Study: System Affiliated Physicians Outperform Independents in MIPS

Focus: The Centers for Medicare & Medicaid Services Merit-based Incentive Payment System (MIPS). In this cross-sectional study of 636,552 clinicians with MIPS data for 2019 (based on clinician performance in 2017), those with health system affiliations were compared with clinicians without such affiliations. Key findings:

  • System affiliated clinicians had a mean MIPS statistically significant performance score of 79.0 vs 60.3 on a scale of 0 to 100.

  • The percentage receiving a negative (penalty) payment adjustment was 2.8% for system-affiliated clinicians vs 13.7% for unaffiliated clinicians, 97.1% vs 82.6%, respectively, for those receiving a positive payment adjustment (absolute difference, 14.5% and 73.9% vs 55.1% for those receiving a bonus payment adjustment.

  • The percentage of clinicians who received a positive payment adjustment was 97.1% for clinicians affiliated with a health system vs. 82.6% for independent clinicians. The percentage of clinicians who received a bonus payment adjustment was 73.9% for clinicians affiliated with a health system vs. 55.1% for independent clinicians.

Johnston et al “Association of Clinician Health System Affiliation with Outpatient Performance Ratings in the Medicare Merit-based Incentive Payment System” September 8, 2020; JAMA Network

Trump Announces Health Plan: Importation, Transparency Key Themes

Late Thursday, President Trump announced his health plan “America First Healthcare Plan” at a rally in North Carolina. “On June 24, 2019, I signed Executive Order 13877 (Improving Price and Quality Transparency in American Healthcare to Put Patients First), directing certain agencies — for the first time ever — to make sure patients have access to meaningful price and quality information prior to the delivery of care.” Key elements of the plan:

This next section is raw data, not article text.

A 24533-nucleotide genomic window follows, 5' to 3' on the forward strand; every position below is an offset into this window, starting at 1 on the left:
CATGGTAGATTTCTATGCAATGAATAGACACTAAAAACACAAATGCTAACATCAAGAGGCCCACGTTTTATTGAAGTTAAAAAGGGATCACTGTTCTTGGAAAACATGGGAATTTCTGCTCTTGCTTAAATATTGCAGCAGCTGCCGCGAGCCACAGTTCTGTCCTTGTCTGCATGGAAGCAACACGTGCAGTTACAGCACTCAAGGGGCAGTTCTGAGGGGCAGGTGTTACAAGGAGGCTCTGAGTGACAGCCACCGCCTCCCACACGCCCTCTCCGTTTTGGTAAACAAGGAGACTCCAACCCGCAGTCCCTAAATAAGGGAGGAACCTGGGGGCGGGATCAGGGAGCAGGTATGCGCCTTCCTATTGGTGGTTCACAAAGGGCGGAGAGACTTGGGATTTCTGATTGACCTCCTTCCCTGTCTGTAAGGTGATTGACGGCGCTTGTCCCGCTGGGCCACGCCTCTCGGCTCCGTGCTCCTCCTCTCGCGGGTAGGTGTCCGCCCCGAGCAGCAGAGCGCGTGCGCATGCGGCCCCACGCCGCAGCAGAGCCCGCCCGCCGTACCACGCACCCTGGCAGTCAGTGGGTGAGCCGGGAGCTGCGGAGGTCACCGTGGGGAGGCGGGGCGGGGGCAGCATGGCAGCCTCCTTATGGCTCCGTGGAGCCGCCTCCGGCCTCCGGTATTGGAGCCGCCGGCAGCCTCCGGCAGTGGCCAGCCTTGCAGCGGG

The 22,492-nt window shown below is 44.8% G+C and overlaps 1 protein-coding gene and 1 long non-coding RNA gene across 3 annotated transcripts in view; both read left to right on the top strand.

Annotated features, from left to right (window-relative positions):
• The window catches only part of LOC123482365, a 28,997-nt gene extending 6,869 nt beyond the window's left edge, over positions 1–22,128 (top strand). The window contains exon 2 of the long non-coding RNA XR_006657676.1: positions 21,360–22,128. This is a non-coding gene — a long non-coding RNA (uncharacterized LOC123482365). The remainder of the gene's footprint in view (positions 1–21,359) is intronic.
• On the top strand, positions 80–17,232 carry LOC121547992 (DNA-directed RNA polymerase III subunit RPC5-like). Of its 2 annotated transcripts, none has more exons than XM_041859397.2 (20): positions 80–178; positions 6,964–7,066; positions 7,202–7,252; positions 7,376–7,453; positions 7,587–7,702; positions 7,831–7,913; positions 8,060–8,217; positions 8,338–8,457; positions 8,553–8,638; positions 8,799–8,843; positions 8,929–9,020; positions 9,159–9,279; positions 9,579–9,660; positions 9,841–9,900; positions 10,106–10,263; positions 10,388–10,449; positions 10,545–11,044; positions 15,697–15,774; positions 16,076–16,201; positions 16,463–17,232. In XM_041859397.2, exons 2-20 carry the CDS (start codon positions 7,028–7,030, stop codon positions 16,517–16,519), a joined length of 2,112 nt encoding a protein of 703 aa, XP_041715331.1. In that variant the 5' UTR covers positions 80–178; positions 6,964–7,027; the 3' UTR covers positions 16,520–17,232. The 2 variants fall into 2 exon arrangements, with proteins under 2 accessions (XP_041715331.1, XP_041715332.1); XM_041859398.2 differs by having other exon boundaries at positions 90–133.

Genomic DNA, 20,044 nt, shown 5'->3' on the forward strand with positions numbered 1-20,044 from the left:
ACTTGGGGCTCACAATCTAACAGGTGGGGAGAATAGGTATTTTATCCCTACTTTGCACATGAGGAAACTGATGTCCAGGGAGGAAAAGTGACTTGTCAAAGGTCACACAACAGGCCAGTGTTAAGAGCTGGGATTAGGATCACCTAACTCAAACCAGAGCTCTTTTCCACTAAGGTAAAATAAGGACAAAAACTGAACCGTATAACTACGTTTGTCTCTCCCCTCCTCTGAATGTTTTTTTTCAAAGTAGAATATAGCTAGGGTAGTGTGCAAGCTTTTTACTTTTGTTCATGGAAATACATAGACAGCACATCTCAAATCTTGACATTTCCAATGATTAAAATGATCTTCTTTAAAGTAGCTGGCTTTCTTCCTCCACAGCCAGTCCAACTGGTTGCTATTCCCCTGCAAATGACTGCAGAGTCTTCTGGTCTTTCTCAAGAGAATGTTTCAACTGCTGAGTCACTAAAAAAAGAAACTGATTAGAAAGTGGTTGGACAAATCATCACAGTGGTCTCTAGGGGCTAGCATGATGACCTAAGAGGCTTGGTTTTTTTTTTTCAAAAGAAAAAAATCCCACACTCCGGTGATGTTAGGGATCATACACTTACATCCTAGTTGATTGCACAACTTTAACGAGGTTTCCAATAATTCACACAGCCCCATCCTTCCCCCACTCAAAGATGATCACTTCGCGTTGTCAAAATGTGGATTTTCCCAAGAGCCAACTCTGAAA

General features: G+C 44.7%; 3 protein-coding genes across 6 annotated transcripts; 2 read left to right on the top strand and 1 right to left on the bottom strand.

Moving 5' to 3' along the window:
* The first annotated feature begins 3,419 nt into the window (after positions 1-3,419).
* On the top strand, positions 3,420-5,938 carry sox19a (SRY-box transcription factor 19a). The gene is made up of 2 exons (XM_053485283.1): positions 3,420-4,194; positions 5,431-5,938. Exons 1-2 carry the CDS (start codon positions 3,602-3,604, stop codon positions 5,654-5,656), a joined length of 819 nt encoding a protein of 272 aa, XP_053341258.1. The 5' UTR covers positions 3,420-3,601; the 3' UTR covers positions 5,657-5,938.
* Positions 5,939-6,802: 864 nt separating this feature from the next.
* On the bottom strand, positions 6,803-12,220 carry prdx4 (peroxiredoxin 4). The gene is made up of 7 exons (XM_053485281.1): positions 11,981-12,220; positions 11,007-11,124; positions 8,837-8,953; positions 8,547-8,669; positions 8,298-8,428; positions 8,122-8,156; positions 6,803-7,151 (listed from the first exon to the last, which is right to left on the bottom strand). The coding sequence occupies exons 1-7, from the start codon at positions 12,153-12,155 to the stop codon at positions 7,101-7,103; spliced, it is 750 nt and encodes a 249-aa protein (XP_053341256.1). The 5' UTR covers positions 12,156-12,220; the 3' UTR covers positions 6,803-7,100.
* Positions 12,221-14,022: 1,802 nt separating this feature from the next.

•             Drug importation from Canada authorization for states
•             Protections against pre-existing condition coverage restrictions
•             Increased price transparency for consumers
•             Improvements in the Veteran’s Choice program

My take: the EO essentially recap’s previous Executive Orders and includes no new provisions. It requires HHS and other agencies to implement provisions within 3-6 month in most cases, and does not include details about funding, measures of performance et al.

The President also announced that the government will be sending $200 rebate cards to 33 million seniors to help them pay for their drugs. The $7 billion cost would be covered through savings from index pricing whereby the U.S. government will pay less for drugs sold in other countries at lower prices. 

“Executive Order on An America-First Healthcare Plan” September 24, 2020; White House

Study: ACA Expanded Financial Protection Against “Catastrophic” Medical Expenses for 2M Annually

Researchers analyzed insurance coverage and medical claims for adults under 65 from 2010-2017. Highlights:

  • The number of uninsured nonelderly adults declined from 42.9 million (23.5%) in 2010 to 27.9 million (14.8%) in 2017, whereas those with Medicaid coverage increased from 11.0 million (6.0%) to 18.3 million (9.7%)